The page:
At Bunnyfoot we help our clients produce exciting and interesting ways to engage their customers whilst delivering the behaviours the business needs. Often this is achieved by introducing playfulness – partly to increase engagement and fun, but also as a way of guiding the actions and behaviours that are desired.
This approach is supported by recent research by American computer scientist Ben Shneiderman who investigated how user interfaces can be more fun and exciting. Shneiderman believes designers must address three important goals that contribute to fun interfaces:
- Provide the right functions so that users can accomplish their goals
- Offer usability plus reliability to prevent frustration from undermining the fun
- Engage users with fun features.
We show a few examples of this below and as you will see sometimes it’s a simple thing that can create a powerful effect.
Playful Design in Day-to-Day Life
Urinal Fly – helps to keep toilets cleaner everyday
An image of a fly (etched into the porcelain or as a stick on decal) is added to the urinal – the idea behind this is to reduce splash by improving the user’s aim (and thereby reduce cleaning costs). Apparently this has been very successful and the “urinal fly” is now advertised as “keeping bathrooms up to 80% cleaner”.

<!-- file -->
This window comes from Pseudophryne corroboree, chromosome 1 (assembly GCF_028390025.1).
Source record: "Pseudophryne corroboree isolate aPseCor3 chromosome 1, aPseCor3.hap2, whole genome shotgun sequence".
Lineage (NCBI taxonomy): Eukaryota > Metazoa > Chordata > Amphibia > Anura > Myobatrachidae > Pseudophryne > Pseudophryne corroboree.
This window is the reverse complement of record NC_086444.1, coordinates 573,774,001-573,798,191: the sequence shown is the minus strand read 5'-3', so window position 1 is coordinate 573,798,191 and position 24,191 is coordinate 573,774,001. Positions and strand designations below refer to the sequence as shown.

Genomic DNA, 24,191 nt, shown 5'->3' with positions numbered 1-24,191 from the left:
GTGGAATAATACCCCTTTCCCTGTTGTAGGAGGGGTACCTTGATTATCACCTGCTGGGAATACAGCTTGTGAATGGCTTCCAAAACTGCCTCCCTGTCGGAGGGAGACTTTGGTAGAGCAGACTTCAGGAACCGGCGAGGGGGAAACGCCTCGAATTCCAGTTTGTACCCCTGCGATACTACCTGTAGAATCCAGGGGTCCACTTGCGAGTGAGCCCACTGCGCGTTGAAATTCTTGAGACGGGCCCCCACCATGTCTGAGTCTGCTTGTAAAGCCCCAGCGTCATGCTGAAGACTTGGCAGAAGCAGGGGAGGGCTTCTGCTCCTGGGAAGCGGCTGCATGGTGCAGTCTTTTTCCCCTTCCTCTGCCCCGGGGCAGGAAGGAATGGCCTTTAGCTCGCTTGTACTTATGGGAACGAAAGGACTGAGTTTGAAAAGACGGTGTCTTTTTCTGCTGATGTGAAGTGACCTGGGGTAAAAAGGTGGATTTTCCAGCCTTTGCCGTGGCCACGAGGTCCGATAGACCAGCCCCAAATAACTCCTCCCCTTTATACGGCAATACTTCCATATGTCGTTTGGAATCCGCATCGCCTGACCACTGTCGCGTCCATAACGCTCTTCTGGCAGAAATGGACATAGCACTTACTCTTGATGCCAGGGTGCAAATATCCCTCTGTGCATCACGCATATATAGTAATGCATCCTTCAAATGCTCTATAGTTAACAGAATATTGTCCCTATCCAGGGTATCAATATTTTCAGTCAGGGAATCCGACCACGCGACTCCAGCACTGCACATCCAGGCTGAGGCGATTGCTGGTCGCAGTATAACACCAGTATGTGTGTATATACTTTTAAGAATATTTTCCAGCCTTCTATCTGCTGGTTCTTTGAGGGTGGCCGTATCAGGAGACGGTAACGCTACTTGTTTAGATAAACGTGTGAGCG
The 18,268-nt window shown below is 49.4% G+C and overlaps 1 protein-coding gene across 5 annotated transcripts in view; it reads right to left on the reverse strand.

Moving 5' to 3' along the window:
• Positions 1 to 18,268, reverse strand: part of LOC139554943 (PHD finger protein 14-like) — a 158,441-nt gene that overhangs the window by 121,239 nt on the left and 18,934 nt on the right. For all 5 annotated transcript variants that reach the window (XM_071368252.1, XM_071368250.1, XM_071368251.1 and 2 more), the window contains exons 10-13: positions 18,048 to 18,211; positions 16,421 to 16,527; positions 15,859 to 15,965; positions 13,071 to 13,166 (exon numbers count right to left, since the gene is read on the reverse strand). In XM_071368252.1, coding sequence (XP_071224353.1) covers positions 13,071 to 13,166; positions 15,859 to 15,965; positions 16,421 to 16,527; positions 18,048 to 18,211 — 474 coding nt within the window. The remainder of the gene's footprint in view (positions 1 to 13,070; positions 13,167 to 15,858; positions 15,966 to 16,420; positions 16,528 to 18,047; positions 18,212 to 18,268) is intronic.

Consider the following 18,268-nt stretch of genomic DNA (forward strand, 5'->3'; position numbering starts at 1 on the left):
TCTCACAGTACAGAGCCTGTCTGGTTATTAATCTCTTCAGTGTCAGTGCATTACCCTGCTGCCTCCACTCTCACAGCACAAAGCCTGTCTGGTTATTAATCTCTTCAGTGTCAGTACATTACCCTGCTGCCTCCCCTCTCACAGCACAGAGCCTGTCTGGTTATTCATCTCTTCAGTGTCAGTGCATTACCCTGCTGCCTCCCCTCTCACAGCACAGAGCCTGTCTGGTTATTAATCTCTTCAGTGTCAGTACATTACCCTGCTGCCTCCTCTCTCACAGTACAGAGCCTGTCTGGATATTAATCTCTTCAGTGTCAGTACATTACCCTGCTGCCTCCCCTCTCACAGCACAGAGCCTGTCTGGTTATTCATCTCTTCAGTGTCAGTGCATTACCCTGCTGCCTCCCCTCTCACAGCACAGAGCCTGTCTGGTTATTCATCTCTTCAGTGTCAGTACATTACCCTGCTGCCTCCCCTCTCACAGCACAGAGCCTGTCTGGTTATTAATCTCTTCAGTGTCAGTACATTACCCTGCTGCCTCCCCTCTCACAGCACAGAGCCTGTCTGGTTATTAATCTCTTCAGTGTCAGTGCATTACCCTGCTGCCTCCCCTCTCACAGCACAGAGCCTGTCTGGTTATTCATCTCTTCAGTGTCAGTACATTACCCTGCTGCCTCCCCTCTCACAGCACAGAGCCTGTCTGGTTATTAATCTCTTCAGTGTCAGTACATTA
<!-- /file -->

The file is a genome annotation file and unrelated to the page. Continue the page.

Play is a natural behaviour and by placing the fly in the urinal, an everyday task has an element of play and challenge to it. In fact it has been shown that placing pretty much anything in there will work (even your company logo, although you would probably not want that association). It is thought that the fly is particularly effective because the fly simulates something that could be real and therefore movable (a bit of a goal/competition) and also could represent something unwanted and unclean that should be washed away, but that isn’t too scary and might inhibit ‘performance’, like a cockroach or big spider.
Oatly – it’s like milk, but made for humans
Oatly is an oat-based milk alternative with packaging that is designed to appeal to Generation Y and trending lifestyles like dairy-free and veganism. They use user-friendly messages and packaging as a way to encourage people to drink oat milk instead of cow’s milk, whilst the comic design and handwritten copy make their oat drink a desirable product.
Citymapper – Jetpack to your destination
Citymapper is a navigation app, which displays Shneiderman’s three elements; demonstrating functionality whilst being reliable and providing fun features such as how long it would take to jetpack to a place and the equivalent pints of bitter or cupcakes to the amount of calories you burn walking 3.7 miles.
Virgin America – fun transactional experience
Virgin America introduced a new booking site and like many other redesigns in the past year, it provides a much smoother and intuitive experience across different platforms. But unlike others, Virgin went the extra mile and added elements of playfulness and cheeky humour to the website.
Instead of using standard maps to represent the cities and their airline services, they created animated buttons that capture stereotypes of the city as well as landmarks. For example, Abraham Lincoln is central to Washington DC’s image, whilst a Voodoo doughnut represents Portland.